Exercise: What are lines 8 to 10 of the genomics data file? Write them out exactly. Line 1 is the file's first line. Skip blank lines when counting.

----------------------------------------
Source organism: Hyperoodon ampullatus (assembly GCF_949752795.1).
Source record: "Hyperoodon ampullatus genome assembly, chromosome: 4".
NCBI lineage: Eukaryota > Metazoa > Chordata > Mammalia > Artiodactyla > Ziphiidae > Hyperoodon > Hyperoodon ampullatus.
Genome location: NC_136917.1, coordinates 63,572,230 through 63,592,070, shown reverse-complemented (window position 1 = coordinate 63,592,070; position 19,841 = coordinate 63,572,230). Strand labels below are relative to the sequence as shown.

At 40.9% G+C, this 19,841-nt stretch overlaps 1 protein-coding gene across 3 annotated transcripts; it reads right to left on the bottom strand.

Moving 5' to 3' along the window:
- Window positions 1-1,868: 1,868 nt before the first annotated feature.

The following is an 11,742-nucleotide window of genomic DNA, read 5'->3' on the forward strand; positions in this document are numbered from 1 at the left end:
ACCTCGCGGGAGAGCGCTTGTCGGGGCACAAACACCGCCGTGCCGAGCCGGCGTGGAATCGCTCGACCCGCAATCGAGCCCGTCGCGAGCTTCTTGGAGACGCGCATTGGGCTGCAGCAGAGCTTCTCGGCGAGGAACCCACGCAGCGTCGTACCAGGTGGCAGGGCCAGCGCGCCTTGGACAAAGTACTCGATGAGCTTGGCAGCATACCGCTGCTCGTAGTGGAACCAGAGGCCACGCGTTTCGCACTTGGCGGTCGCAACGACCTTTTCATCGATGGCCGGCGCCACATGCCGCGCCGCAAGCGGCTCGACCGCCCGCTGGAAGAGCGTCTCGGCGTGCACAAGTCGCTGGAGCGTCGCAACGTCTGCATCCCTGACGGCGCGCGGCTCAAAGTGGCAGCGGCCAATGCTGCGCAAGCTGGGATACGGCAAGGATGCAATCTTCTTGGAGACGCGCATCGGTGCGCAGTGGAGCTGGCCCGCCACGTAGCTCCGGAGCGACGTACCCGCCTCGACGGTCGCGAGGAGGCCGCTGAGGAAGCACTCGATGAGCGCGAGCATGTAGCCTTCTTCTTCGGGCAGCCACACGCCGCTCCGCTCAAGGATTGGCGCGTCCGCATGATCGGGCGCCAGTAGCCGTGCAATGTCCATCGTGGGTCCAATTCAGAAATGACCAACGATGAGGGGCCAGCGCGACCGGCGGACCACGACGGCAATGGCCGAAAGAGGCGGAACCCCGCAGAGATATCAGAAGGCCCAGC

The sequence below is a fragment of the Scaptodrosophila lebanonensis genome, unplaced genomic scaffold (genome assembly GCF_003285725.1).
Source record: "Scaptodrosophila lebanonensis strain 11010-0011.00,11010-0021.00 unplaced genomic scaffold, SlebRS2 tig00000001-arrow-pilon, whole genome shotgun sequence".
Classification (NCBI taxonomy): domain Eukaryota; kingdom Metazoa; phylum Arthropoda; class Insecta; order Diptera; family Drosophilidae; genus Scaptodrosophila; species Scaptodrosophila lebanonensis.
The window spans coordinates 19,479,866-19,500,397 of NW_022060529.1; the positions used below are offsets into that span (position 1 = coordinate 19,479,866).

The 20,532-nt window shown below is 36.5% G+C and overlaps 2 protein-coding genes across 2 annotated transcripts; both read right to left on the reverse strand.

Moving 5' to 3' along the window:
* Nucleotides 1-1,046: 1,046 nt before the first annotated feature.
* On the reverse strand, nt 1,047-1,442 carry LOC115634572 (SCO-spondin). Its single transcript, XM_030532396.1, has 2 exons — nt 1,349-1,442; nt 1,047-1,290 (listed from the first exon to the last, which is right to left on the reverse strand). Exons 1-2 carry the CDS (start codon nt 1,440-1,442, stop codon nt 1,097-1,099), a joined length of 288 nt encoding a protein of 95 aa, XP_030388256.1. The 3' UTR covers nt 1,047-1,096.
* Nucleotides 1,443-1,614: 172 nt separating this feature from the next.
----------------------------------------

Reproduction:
The following is an 11,742-nucleotide window of genomic DNA, read 5'->3' on the forward strand; positions in this document are numbered from 1 at the left end:
ACCTCGCGGGAGAGCGCTTGTCGGGGCACAAACACCGCCGTGCCGAGCCGGCGTGGAATCGCTCGACCCGCAATCGAGCCCGTCGCGAGCTTCTTGGAGACGCGCATTGGGCTGCAGCAGAGCTTCTCGGCGAGGAACCCACGCAGCGTCGTACCAGGTGGCAGGGCCAGCGCGCCTTGGACAAAGTACTCGATGAGCTTGGCAGCATACCGCTGCTCGTAGTGGAACCAGAGGCCACGCGTTTCGCACTTGGCGGTCGCAACGACCTTTTCATCGATGGCCGGCGCCACATGCCGCGCCGCAAGCGGCTCGACCGCCCGCTGGAAGAGCGTCTCGGCGTGCACAAGTCGCTGGAGCGTCGCAACGTCTGCATCCCTGACGGCGCGCGGCTCAAAGTGGCAGCGGCCAATGCTGCGCAAGCTGGGATACGGCAAGGATGCAATCTTCTTGGAGACGCGCATCGGTGCGCAGTGGAGCTGGCCCGCCACGTAGCTCCGGAGCGACGTACCCGCCTCGACGGTCGCGAGGAGGCCGCTGAGGAAGCACTCGATGAGCGCGAGCATGTAGCCTTCTTCTTCGGGCAGCCACACGCCGCTCCGCTCAAGGATTGGCGCGTCCGCATGATCGGGCGCCAGTAGCCGTGCAATGTCCATCGTGGGTCCAATTCAGAAATGACCAACGATGAGGGGCCAGCGCGACCGGCGGACCACGACGGCAATGGCCGAAAGAGGCGGAACCCCGCAGAGATATCAGAAGGCCCAGC

The sequence below is a fragment of the Scaptodrosophila lebanonensis genome, unplaced genomic scaffold (genome assembly GCF_003285725.1).